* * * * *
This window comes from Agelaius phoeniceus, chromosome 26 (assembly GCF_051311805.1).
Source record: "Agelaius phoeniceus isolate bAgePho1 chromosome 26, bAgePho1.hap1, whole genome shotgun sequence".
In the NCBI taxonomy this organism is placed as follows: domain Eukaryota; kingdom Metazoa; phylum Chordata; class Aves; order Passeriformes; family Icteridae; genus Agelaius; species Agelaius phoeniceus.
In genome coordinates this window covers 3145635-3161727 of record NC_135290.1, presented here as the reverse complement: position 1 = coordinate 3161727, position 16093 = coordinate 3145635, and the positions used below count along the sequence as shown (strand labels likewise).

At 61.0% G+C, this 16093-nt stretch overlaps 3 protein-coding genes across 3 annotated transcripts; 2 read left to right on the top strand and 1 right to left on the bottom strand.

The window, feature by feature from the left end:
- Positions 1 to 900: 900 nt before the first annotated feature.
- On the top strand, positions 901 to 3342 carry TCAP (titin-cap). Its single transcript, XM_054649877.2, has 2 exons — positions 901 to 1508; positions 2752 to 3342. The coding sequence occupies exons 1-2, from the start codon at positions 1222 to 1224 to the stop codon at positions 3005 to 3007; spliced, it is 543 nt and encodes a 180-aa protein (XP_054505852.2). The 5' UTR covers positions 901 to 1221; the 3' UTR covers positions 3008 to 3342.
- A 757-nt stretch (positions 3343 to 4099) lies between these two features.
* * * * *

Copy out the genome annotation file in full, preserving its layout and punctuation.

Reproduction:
This window comes from Agelaius phoeniceus, chromosome 26 (assembly GCF_051311805.1).
Source record: "Agelaius phoeniceus isolate bAgePho1 chromosome 26, bAgePho1.hap1, whole genome shotgun sequence".
In the NCBI taxonomy this organism is placed as follows: domain Eukaryota; kingdom Metazoa; phylum Chordata; class Aves; order Passeriformes; family Icteridae; genus Agelaius; species Agelaius phoeniceus.
In genome coordinates this window covers 3145635-3161727 of record NC_135290.1, presented here as the reverse complement: position 1 = coordinate 3161727, position 16093 = coordinate 3145635, and the positions used below count along the sequence as shown (strand labels likewise).

At 61.0% G+C, this 16093-nt stretch overlaps 3 protein-coding genes across 3 annotated transcripts; 2 read left to right on the top strand and 1 right to left on the bottom strand.

The window, feature by feature from the left end:
- Positions 1 to 900: 900 nt before the first annotated feature.
- On the top strand, positions 901 to 3342 carry TCAP (titin-cap). Its single transcript, XM_054649877.2, has 2 exons — positions 901 to 1508; positions 2752 to 3342. The coding sequence occupies exons 1-2, from the start codon at positions 1222 to 1224 to the stop codon at positions 3005 to 3007; spliced, it is 543 nt and encodes a 180-aa protein (XP_054505852.2). The 5' UTR covers positions 901 to 1221; the 3' UTR covers positions 3008 to 3342.
- A 757-nt stretch (positions 3343 to 4099) lies between these two features.